Vaccine-Associated Paralytic Poliomyelitis
Vaccine-associated paralytic poliomyelitis is a rare adverse reaction to the live oral polio vaccine. The paralysis from this condition is identical to that caused by wild poliovirus, and may be permanent. Inactivated polio vaccine does not contain live poliovirus, so it cannot cause vaccine-associated paralytic poliomyelitis.
An Overview of Vaccine-Associated Paralytic Poliomyelitis
Vaccine-associated paralytic poliomyelitis is a rare adverse reaction that can occur following vaccination with the live oral polio vaccine (OPV). Inactivated poliovirus vaccine (the poliovirus vaccine currently used in the United States) does not contain live poliovirus, so it cannot cause vaccine-associated paralytic polio.
How Does Vaccine-Associated Paralytic Poliomyelitis Occur?
The mechanism of vaccine-associated paralytic poliomyelitis is believed to be a mutation, or reversion, of the vaccine virus. These mutated viruses are called revertants. Reversion is believed to occur in almost all vaccine recipients, but it only rarely results in paralytic disease. The paralysis is identical to that caused by wild poliovirus, and may be permanent.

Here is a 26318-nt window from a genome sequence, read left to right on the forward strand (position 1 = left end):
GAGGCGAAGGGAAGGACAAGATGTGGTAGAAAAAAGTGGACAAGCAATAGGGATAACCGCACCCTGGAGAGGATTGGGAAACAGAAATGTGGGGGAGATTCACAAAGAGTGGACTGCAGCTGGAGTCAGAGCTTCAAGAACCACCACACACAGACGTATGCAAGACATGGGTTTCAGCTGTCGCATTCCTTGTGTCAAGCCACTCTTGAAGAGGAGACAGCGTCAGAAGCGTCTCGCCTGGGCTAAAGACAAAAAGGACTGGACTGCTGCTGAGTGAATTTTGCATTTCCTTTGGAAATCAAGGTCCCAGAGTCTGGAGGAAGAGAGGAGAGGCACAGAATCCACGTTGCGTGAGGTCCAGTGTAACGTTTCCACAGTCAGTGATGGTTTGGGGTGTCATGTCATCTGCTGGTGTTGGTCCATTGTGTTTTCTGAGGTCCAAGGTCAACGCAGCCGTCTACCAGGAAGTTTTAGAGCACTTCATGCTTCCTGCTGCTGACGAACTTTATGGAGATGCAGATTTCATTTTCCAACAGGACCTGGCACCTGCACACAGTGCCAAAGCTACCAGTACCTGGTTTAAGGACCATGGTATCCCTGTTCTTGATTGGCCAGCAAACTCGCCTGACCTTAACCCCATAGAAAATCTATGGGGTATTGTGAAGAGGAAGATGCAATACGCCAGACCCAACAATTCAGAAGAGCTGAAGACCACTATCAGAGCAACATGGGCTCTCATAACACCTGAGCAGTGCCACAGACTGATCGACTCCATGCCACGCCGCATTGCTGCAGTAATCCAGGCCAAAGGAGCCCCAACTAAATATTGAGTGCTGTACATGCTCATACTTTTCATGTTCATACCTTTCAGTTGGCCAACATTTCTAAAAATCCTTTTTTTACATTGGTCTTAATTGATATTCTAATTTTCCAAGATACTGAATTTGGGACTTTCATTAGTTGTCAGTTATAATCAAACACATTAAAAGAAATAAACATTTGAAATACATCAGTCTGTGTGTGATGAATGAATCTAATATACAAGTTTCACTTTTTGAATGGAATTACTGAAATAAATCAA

Who Gets Vaccine-Associated Paralytic Poliomyelitis?
Vaccine-associated paralytic poliomyelitis is more likely to occur in people who are 18 years of age and older than in children, and is much more likely to occur in immunodeficient children than in those who are immunologically normal. Compared with immunocompetent children, the risk of vaccine-associated paralytic poliomyelitis is almost 7,000 times higher for people with certain types of immunodeficiencies, particularly B-lymphocyte disorders, which reduce the synthesis of immune globulins. There is no procedure available for identifying people at risk of paralytic disease, except excluding older people and screening for immunodeficiency.